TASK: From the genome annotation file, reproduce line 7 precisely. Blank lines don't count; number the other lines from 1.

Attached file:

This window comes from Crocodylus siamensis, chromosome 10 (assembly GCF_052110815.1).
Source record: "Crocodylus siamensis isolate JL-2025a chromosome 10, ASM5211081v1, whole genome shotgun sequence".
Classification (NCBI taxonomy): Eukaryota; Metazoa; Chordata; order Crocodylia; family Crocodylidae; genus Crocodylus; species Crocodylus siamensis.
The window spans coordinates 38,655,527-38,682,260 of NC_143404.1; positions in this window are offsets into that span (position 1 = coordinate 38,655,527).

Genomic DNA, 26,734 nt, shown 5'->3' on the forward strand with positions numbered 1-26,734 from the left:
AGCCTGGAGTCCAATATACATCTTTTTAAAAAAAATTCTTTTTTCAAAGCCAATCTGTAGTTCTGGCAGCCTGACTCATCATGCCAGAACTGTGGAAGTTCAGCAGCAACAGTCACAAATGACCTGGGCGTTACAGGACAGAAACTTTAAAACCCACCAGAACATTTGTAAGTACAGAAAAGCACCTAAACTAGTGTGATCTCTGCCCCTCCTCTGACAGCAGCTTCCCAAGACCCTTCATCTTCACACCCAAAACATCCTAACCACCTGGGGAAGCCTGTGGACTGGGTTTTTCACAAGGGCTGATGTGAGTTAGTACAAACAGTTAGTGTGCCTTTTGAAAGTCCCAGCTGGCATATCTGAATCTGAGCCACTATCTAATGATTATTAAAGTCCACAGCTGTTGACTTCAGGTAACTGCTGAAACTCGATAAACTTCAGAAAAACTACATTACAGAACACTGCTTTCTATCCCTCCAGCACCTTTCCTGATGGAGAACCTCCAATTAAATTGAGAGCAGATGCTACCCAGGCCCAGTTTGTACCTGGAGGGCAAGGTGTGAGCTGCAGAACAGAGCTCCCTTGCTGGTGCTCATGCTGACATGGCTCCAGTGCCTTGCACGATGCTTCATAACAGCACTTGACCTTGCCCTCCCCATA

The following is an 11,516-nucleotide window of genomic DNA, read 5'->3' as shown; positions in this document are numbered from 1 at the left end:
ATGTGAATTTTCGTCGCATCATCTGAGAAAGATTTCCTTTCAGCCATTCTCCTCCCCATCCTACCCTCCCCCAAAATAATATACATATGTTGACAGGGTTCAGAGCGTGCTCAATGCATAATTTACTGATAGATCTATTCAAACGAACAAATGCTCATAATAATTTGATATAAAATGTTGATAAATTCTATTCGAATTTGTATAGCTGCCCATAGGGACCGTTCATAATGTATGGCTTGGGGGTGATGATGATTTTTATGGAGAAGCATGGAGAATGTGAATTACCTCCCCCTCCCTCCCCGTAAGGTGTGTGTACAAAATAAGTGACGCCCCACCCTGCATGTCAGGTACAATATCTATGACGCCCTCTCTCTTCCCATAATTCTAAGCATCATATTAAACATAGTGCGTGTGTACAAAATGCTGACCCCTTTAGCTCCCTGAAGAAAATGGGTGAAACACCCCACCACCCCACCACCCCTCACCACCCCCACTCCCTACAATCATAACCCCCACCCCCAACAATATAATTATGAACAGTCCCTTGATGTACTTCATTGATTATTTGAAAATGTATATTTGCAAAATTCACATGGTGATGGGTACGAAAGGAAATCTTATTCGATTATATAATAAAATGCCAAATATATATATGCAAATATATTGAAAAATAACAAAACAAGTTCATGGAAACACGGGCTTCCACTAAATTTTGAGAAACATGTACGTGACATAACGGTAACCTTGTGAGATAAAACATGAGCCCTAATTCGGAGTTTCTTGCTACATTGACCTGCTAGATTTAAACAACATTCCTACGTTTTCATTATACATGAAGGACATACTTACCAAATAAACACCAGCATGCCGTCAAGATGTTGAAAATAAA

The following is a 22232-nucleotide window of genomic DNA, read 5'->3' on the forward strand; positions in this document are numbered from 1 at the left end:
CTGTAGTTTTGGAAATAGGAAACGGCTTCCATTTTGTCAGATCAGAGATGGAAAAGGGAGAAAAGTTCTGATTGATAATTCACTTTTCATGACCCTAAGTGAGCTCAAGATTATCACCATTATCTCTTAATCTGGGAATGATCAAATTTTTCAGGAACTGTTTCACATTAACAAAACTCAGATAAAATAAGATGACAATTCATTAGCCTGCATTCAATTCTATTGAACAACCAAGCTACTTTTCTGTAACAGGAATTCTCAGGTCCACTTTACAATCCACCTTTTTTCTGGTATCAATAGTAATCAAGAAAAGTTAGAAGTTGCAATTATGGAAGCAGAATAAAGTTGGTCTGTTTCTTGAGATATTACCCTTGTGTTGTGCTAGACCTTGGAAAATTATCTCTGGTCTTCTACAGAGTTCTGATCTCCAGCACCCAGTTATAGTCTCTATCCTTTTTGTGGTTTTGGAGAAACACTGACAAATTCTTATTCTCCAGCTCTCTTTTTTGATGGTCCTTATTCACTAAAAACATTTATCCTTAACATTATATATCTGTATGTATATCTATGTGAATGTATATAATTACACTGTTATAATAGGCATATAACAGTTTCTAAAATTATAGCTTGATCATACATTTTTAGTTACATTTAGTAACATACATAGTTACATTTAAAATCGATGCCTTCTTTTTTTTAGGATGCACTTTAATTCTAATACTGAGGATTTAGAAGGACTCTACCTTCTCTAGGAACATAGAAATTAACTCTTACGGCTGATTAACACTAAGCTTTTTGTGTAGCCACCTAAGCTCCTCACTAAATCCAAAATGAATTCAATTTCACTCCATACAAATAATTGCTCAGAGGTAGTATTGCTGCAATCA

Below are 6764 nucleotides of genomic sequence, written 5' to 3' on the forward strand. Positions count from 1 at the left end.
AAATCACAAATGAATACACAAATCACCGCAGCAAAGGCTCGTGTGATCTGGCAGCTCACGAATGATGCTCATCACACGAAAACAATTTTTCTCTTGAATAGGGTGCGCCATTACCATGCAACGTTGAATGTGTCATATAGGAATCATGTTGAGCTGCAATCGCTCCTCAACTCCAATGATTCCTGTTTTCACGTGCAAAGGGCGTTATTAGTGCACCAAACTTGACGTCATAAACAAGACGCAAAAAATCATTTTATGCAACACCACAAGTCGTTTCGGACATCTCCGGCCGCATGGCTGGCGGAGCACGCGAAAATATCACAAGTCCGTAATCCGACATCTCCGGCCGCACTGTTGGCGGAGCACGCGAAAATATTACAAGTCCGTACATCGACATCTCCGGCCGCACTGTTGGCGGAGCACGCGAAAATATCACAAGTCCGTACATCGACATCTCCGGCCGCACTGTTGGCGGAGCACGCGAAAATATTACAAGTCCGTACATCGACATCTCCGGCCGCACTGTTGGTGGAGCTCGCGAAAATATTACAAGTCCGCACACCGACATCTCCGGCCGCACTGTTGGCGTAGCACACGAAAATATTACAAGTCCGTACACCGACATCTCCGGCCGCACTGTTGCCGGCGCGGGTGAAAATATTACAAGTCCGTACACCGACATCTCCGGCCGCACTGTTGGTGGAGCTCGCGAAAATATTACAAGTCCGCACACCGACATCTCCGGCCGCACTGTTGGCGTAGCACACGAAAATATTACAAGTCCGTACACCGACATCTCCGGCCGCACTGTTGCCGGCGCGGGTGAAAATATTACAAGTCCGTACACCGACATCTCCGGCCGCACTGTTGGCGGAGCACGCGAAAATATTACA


The following is an 11,516-nucleotide window of genomic DNA, read 5'->3' as shown; positions in this document are numbered from 1 at the left end: